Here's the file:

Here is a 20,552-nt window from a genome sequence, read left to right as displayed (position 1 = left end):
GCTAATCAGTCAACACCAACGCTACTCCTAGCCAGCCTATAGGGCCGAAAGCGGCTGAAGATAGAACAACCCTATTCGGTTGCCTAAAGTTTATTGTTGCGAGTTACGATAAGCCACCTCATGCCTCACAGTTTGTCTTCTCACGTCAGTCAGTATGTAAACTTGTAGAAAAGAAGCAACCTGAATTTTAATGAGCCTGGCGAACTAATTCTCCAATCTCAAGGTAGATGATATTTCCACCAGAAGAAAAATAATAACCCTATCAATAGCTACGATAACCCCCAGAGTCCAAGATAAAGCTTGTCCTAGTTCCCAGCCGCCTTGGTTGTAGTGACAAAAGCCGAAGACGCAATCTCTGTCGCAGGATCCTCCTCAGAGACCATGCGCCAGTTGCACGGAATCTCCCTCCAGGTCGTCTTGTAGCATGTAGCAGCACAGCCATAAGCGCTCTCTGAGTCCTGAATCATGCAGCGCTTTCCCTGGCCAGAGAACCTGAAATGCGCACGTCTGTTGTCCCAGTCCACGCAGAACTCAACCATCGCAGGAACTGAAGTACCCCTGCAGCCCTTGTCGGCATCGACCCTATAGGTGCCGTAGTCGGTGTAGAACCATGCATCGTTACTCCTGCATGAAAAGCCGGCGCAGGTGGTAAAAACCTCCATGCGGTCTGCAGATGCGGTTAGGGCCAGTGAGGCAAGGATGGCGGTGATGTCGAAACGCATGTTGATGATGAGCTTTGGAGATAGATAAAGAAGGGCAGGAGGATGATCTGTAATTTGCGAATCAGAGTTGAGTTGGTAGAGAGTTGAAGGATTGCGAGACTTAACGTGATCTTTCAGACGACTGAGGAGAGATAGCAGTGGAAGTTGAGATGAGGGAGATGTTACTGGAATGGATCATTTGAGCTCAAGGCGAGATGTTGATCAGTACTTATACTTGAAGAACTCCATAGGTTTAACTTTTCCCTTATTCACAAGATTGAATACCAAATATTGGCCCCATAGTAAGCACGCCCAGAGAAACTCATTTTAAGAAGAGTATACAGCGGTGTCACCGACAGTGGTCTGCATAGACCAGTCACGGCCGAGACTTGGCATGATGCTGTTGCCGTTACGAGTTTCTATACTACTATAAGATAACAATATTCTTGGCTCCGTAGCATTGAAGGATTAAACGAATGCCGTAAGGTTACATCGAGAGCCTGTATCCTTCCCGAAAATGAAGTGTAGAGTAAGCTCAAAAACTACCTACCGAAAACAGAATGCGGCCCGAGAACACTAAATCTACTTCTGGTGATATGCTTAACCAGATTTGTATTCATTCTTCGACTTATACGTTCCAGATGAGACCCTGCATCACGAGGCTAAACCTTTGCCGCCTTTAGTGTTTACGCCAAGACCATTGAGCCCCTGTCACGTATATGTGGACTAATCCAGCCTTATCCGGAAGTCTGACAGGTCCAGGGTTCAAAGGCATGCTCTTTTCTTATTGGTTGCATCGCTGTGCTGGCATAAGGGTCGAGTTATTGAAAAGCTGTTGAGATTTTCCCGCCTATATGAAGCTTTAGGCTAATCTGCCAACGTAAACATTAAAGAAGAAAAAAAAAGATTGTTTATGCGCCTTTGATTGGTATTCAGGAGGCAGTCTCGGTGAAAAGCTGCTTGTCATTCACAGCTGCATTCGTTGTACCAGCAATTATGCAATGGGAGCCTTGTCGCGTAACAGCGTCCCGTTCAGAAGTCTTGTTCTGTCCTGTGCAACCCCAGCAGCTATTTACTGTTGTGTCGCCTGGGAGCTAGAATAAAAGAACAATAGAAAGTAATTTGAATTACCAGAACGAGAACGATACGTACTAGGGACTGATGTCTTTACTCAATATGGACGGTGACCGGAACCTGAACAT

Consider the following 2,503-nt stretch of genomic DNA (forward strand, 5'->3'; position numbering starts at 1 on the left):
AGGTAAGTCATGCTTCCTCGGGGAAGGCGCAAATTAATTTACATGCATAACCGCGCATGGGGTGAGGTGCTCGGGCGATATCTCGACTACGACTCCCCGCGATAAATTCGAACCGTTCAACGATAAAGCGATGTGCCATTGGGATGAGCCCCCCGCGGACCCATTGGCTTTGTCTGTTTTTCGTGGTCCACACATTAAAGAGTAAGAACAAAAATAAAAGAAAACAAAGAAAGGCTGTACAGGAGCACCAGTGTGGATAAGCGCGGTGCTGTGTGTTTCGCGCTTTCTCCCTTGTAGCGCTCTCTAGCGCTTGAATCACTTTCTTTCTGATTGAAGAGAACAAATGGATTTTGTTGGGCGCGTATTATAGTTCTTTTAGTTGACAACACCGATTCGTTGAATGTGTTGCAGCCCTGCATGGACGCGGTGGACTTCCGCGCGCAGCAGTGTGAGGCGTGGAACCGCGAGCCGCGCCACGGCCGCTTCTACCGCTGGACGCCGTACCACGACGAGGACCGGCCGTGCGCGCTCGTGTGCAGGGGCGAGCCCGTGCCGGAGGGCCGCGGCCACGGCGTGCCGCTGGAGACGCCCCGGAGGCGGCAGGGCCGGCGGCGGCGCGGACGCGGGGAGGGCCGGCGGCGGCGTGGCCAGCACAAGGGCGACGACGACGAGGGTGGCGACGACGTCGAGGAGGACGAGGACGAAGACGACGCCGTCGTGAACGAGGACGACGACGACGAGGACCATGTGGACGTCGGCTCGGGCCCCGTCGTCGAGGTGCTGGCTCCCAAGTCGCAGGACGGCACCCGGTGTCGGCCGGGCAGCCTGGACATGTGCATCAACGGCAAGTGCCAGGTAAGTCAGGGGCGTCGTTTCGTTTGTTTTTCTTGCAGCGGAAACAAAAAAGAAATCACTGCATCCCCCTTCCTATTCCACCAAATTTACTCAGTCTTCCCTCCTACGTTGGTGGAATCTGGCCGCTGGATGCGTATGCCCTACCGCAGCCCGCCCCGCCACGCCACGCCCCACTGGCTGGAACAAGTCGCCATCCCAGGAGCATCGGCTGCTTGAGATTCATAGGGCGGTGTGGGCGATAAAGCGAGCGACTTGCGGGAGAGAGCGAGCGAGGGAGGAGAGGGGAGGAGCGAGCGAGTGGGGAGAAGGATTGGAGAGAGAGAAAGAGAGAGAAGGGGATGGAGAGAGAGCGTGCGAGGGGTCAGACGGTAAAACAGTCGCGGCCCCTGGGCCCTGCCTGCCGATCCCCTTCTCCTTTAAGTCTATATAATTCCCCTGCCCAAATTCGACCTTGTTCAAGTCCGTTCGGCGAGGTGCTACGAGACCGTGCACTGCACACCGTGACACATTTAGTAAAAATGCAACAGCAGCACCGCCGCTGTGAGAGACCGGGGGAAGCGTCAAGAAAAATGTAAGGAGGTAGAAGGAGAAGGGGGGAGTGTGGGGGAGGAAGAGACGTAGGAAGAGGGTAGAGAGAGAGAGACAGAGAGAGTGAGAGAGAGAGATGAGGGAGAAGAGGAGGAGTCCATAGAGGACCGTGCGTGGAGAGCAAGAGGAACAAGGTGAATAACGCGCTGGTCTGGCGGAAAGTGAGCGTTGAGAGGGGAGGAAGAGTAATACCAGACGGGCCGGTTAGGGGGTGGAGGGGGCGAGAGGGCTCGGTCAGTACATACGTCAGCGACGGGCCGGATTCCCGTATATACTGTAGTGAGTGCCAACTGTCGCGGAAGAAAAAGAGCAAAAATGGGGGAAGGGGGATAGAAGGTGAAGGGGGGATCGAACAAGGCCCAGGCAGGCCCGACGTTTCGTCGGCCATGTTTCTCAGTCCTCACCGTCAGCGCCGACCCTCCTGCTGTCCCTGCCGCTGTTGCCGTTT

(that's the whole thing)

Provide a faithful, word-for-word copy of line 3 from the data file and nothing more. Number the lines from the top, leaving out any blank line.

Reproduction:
Consider the following 2,503-nt stretch of genomic DNA (forward strand, 5'->3'; position numbering starts at 1 on the left):